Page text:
“Rules for thee, not for me” is the way the typical entitled postmodernist thinks. They create this massive, interweaving web of contradictory principles and rules for people to follow all while ignoring the rules and doing their own thing whenever they feel like it. A good example of this philosophy in action is when comic book writer Christopher Sebala — who has pronouns in his Twitter profile — recently attempted to sell modified badges based on 2000 AD’s Judge Dredd series. He was called out for copyright infringement by the parent company, and then the typical outrage brigade came to Sebela’s defense for selling copyrighted material for money.
Twitter user DataRacer basically summed up the entire situation in a series of tweets if you’re not willing to jump down the long, winding, brain-depleting rabbit hole of insanity.
SJW comic writter Chris Sebela got busted selling bootleg Judge Dredd merch at NYCC yesterday.
2000AD Comics politely asked him to stop & SJW’s freaked out:
“It’s fair use. You’re harassing LGBT creators & supporting the Alt-Right!” pic.twitter.com/uBViDnxRiF
— Dataracer (@Dataracer117) October 1, 2019
For those who don’t mind taking a ride down the twisting pathway that leads toward the Social Justice madhouse, it all started on September 25th, 2019 when Christopher Sebela – possibly known for the comics House Amok, Holy Terror, Shanhai Red and Crowded – informed his 11,000 followers that he was taking orders for custom badges based on 2000 AD’s comic book series.
This resulted in 2000 AD responding to Sebela via Twitter on September 30th, 2019 to address the situation and request Sebela to contact them about copyright infringement.
Sebela deleted the tweet that 2000 AD Comics responded to, but there’s still a tweet up from September 27th, 2019 where he mentions the orders for the Judge Dredd badges.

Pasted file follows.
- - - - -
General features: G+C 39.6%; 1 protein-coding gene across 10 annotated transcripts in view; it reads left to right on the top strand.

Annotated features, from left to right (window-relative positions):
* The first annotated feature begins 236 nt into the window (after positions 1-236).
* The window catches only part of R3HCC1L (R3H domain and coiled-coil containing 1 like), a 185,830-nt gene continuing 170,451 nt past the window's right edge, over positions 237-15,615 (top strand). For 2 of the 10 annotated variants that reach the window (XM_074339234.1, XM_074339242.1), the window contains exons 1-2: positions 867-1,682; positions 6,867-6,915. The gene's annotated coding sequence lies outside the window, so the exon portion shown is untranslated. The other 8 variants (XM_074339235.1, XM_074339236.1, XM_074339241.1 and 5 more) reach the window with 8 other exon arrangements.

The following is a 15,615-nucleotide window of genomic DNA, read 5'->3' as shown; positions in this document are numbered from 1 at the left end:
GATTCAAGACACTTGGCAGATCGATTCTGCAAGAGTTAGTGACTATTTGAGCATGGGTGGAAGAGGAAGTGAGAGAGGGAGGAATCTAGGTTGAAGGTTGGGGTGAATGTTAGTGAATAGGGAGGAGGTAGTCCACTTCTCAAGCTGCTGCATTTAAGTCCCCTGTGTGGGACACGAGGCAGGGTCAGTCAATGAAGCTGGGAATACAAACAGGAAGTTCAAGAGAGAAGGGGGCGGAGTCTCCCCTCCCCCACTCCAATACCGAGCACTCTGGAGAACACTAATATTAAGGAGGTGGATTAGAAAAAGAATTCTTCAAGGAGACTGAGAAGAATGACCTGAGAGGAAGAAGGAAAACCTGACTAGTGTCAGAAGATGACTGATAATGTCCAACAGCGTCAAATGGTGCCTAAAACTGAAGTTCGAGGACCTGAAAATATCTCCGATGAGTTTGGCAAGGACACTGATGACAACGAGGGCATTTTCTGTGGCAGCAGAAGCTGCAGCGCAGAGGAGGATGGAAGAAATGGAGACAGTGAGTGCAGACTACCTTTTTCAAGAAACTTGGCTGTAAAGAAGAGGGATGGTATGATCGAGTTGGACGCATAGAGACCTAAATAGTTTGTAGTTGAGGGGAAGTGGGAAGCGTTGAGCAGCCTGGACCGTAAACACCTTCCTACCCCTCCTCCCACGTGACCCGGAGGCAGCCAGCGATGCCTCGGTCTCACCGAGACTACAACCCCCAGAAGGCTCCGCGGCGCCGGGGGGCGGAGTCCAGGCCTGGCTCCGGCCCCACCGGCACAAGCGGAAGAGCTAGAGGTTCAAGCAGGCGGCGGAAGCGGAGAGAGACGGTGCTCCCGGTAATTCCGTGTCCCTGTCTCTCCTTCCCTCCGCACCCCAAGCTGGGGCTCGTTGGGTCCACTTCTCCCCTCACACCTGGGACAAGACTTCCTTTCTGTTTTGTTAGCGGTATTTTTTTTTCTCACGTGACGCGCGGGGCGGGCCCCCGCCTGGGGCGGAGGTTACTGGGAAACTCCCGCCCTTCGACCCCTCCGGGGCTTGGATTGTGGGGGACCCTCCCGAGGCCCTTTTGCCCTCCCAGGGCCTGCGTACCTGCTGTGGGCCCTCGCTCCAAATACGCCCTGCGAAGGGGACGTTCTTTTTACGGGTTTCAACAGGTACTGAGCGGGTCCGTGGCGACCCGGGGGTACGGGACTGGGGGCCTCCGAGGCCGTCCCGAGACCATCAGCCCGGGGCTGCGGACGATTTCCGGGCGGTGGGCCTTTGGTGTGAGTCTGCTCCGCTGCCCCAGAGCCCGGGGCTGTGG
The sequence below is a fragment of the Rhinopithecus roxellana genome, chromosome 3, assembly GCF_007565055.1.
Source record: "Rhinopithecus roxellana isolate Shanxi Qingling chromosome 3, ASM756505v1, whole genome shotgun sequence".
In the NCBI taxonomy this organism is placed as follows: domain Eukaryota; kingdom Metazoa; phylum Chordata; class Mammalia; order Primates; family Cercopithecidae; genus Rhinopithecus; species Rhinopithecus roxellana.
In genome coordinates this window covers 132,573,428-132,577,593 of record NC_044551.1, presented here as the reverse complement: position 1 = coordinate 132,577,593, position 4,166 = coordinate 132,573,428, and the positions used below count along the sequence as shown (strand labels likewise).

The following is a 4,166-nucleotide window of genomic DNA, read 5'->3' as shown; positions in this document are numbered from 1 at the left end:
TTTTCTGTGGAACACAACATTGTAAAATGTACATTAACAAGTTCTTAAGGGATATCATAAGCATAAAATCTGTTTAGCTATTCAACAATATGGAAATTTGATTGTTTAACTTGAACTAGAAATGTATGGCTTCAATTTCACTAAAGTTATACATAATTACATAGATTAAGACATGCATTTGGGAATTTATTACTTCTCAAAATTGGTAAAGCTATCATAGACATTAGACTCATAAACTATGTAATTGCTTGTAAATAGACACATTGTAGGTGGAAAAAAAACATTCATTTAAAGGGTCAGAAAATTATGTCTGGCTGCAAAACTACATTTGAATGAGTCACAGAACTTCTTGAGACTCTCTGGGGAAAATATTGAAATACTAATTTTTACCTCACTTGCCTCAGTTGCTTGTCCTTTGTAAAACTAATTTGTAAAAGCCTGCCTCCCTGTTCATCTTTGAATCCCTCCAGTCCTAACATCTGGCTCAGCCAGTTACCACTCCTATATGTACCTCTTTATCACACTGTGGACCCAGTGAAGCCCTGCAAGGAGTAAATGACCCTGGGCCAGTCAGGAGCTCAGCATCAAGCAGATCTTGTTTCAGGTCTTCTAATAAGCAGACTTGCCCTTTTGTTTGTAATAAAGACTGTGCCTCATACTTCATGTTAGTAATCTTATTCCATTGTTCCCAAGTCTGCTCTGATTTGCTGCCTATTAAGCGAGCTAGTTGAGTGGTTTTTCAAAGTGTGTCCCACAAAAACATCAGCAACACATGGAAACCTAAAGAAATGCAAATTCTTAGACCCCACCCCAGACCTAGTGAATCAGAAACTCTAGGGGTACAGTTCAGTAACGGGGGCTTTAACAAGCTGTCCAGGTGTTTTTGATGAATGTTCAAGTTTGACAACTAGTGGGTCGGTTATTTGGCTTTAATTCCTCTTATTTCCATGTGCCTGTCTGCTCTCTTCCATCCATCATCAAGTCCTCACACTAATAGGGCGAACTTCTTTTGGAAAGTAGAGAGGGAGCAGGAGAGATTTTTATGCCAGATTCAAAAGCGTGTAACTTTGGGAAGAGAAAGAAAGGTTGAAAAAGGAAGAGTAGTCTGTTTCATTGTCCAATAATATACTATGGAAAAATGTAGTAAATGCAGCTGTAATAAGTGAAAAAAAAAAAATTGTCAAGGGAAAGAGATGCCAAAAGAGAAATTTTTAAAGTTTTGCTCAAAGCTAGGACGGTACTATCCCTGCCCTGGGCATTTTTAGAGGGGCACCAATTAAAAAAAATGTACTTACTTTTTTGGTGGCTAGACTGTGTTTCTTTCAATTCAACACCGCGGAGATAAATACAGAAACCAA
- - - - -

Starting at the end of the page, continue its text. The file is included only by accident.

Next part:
knocking out overnight Dredd badge orders, if you sent one in, I’ll be in touch today with mockups and more information
— Christopher Sebela – NYCC E-14 (@xtop) September 27, 2019
Since Sebela is in the circle of SocJus, it didn’t take long for the typical group to circle the tweet like vultures around rotting meat in a torrid desert.
Later that day there were members of SocJus who were condemning 2000 AD for politely reaching out to Sebela in order to protect their intellectual property.
— Renfamous⭐️🔜#NYCC2019 (@renfamous) September 30, 2019
This began to snowball and build like a disgustingly enlarged snot bubble in the nose of nasally kid who dozed off during story time in kindergarten right before lunch break.
The typical Social Justice crowd attempted to turn it into an Oppression Olympics event to paint Sebela as a victim of some kind of copyright injustice.
Wow, 2000AD suck ass.
…..unless they actually have a Judge Queer that’s similar to Death…. https://t.co/UTKTrj7G6k
— The Three Headed Git with a Mouth (@FantomBlanc) September 30, 2019
2000 AD is going after fans of Judge Dredd like they’re Anne Rice going after fanfic authors writing about gay vampires
oh, ok https://t.co/D5WTCttlYy
— Krissy🌹 untitled cat game (@m6rg9n) September 30, 2019
2000 AD: *takes campy marketing photos with cosplayers who have custom-made costumes, helmets, and Judge badges commissioned*
Artist: I’ll be making a handful of LGBT+ friendly queer Judge badges for friends, who wants–
2000 AD: STOP RIGHT THERE GAY SCUM.
— ✨Anabel S Pumpkins (@anabelsays) September 30, 2019
Sebala, despite receiving some support from the far corners of the lightless cave of Leftism, decided to delete the tweet and the order page on his website.
If you visit the link to the Dredd Badge page on his WordPress site, it now has the following message.
While the SocJus crew ran to Sebela’s defense for his “parody” badges based on Judge Dredd, it’s funny how they had the complete opposite reaction to artist Steven Wayne, who made a logo for the Fandom Menace that was similar to another Star Wars charity logo, which caught the ire of the exact same people who defended Sebela.
If interested, ask @StevenWayneArt about how these same SJW’s accused him of “stealing someone’s IP” that he was using in a parody logo for his own Twitter profile.
They bullied Steven for 3 days about it. Oh the irony. pic.twitter.com/bTkuUV9clv
— Dataracer (@Dataracer117) October 2, 2019
As pointed out by Steven Wayne, the hypocrisy is quite apparent.
Yes indeed. The hypocrisy is beyond belief.
— ⚡T E V E N – The Fandom Menace Illustrator ™ ✝ (@StevenWayneArt) October 2, 2019
As stated at the top of the article, when it comes to the Social Justice crowd their ethos is quite simple: “Rules for thee, not for me”.
(Thanks for the news tip Guardian EvaUnit02)